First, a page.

It was almost 9 p.m. when "Jon," a Chinese immigrant who had been smuggled into the country through Mexico, entered my office.
I was Jon's immigration lawyer, and he had come to provide me with the original documents we intended to submit as evidence of his asylum claim. Almost a year earlier, Jon fled China after he was badly beaten by authorities for objecting to China's one-child policy. Jon's sister had given birth to a second child and, as a punishment, she had become ineligible for food coupons for both her children.
Jon left China after learning that a warrant had been issued for his arrest.
Since the Illegal Immigration Reform and Immigrant Responsibility Act was enacted in 1997, the Immigration and Naturalization Service cannot grant asylum until checks on an applicant's identity and record have been completed. Jon seemed to have every piece of paper the Chinese government had generated on his sister and his case.
But when I explained to Jon that his documents would be verified in advance of his asylum hearing, he withdrew the papers. Every one of them was a fake, he admitted. I told Jon that I was ethically obligated to withdraw from his case
Two days later, a colleague called. He'd reviewed Jon's case and had one question: Does he pay?
In the last seven months, complaints about the INS have been unrelenting. Most lawyers won't tell you that, at least where political asylum is concerned, their profession bears substantial blame.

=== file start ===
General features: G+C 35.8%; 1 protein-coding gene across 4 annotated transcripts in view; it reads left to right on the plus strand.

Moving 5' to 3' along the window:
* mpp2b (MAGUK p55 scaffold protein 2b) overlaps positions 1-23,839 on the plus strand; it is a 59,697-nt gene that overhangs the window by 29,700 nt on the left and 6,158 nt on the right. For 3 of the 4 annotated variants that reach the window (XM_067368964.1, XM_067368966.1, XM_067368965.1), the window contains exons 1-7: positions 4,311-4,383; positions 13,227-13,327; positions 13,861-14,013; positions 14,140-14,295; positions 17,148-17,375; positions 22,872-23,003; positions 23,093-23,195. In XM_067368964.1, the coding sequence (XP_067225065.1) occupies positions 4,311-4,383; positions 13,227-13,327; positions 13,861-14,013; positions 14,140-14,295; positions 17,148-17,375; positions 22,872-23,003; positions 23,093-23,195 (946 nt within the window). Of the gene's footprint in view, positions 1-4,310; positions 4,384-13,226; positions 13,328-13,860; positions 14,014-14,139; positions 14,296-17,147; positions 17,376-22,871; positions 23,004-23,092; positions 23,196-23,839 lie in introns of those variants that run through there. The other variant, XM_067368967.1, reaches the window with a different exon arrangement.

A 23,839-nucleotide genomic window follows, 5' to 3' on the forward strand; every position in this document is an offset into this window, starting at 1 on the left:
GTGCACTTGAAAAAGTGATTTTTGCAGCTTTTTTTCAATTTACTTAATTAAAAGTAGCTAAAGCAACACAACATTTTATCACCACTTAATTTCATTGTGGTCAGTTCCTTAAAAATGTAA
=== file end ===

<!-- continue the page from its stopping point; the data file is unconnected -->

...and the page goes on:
For most lawyers, the practice of immigration law is attractive simply because there are so many immigrants. There are over 100,000 new political asylum cases each year alone. But this volume also drives down rates and makes the lawyer less than diligent in assessing the credibility of his client's asylum claims. To be too diligent could mean one less fee.
Joseph Muto, a New York lawyer, was disbarred last month for acting as a front lawyer for an immigration "agency" specializing in illegal immigrants from China. An "agency" is a group of non-lawyers, with connections in the immigrant community, which performs the legal work on asylum cases and accepts payment directly from immigrants. The Departmental Disciplinary Committee contended that many of Muto's clients and fees came directly from these agencies, and that his work on those cases consisted only of court appearances.
Muto was a small-time operator when compared to Robert Porges, a Harvard lawyer who is serving six and a half years in a federal detention facility. Porges, according to the government, worked directly with Chinese immigrant smugglers, developing what some have called the largest political asylum practice in the country, a practice that generated at least $13,500,000.00 since 1993.
In September, 2000, he and his wife, Sheery Lu Porges, were charged in a 44-count federal indictment with crimes including racketeering and hostage taking. The Porgeses pleaded guilty to some of those charges in February.
Mary Jo White, the former U.S. attorney for the Southern District of New York, said that Porges provided intelligence to alien smugglers, even suggesting the easiest points of entry into the United States. She also said that some of Porges' employees helped the smugglers seize the illegal immigrants upon arrival in the city and held them as "hostages" until the balance of their passage was paid.